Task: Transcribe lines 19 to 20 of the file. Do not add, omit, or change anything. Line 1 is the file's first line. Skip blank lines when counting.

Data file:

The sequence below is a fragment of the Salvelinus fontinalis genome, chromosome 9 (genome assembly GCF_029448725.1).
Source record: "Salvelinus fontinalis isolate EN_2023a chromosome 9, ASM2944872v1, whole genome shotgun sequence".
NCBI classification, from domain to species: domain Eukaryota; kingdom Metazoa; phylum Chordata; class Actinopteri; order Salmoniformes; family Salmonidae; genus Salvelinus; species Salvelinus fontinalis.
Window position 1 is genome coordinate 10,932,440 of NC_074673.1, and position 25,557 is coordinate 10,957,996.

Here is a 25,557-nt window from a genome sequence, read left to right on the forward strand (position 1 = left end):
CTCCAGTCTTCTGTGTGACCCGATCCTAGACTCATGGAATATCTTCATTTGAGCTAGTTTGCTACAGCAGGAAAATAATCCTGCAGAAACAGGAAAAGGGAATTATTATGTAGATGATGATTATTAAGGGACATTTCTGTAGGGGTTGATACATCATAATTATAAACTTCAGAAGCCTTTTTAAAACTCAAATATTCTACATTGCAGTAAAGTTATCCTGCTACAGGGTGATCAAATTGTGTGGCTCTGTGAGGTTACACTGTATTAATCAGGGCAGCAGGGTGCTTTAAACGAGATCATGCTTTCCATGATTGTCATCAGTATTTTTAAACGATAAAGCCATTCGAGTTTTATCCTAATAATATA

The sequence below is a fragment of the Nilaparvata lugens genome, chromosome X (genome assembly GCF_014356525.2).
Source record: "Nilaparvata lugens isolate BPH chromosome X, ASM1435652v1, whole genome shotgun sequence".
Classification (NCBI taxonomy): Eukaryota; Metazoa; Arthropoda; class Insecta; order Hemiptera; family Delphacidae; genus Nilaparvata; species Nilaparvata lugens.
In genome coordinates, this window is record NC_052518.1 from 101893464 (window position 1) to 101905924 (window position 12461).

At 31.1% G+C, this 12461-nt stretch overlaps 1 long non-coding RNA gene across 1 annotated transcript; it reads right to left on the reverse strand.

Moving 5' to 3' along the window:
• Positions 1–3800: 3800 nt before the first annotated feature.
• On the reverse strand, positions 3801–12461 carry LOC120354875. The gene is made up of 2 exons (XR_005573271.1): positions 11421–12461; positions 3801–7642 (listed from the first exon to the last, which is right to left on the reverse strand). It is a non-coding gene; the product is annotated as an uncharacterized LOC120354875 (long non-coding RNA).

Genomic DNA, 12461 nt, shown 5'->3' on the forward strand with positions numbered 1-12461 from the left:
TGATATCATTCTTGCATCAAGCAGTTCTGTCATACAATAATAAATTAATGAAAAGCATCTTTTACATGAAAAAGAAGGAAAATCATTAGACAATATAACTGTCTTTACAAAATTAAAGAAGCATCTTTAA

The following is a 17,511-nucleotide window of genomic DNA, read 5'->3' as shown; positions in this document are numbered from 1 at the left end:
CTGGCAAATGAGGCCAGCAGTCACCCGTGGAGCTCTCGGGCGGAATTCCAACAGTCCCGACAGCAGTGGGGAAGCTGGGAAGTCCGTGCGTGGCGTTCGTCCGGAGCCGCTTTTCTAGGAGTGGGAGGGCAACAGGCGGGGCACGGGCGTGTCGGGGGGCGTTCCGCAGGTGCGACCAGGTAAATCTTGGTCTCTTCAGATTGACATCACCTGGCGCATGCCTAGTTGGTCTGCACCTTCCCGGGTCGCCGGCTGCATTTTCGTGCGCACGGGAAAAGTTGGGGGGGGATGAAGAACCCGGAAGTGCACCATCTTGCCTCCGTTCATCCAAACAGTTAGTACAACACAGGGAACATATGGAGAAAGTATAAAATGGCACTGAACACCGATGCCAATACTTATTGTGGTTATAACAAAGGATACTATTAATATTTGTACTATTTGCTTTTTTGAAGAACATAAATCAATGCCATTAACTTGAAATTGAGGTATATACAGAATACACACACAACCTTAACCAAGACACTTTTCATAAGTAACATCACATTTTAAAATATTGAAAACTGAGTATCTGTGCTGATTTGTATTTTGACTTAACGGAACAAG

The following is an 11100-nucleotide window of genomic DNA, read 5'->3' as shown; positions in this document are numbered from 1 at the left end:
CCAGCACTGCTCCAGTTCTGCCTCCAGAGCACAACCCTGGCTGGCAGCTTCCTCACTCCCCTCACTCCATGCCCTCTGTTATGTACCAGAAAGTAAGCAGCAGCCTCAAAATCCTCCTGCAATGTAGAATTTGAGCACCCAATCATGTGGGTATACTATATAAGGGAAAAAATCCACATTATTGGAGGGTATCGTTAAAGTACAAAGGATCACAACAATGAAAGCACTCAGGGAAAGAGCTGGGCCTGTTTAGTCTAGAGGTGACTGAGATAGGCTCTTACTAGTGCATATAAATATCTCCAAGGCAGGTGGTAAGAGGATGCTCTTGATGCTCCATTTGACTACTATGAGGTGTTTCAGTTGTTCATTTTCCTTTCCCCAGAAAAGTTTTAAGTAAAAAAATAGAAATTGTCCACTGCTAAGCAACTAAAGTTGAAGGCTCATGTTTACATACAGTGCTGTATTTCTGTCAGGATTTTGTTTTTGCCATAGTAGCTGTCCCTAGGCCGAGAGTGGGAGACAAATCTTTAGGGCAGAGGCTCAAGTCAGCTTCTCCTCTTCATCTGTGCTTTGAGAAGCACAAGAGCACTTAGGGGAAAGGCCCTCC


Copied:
The following is an 11100-nucleotide window of genomic DNA, read 5'->3' as shown; positions in this document are numbered from 1 at the left end:
CCAGCACTGCTCCAGTTCTGCCTCCAGAGCACAACCCTGGCTGGCAGCTTCCTCACTCCCCTCACTCCATGCCCTCTGTTATGTACCAGAAAGTAAGCAGCAGCCTCAAAATCCTCCTGCAATGTAGAATTTGAGCACCCAATCATGTGGGTATACTATATAAGGGAAAAAATCCACATTATTGGAGGGTATCGTTAAAGTACAAAGGATCACAACAATGAAAGCACTCAGGGAAAGAGCTGGGCCTGTTTAGTCTAGAGGTGACTGAGATAGGCTCTTACTAGTGCATATAAATATCTCCAAGGCAGGTGGTAAGAGGATGCTCTTGATGCTCCATTTGACTACTATGAGGTGTTTCAGTTGTTCATTTTCCTTTCCCCAGAAAAGTTTTAAGTAAAAAAATAGAAATTGTCCACTGCTAAGCAACTAAAGTTGAAGGCTCATGTTTACATACAGTGCTGTATTTCTGTCAGGATTTTGTTTTTGCCATAGTAGCTGTCCCTAGGCCGAGAGTGGGAGACAAATCTTTAGGGCAGAGGCTCAAGTCAGCTTCTCCTCTTCATCTGTGCTTTGAGAAGCACAAGAGCACTTAGGGGAAAGGCCCTCC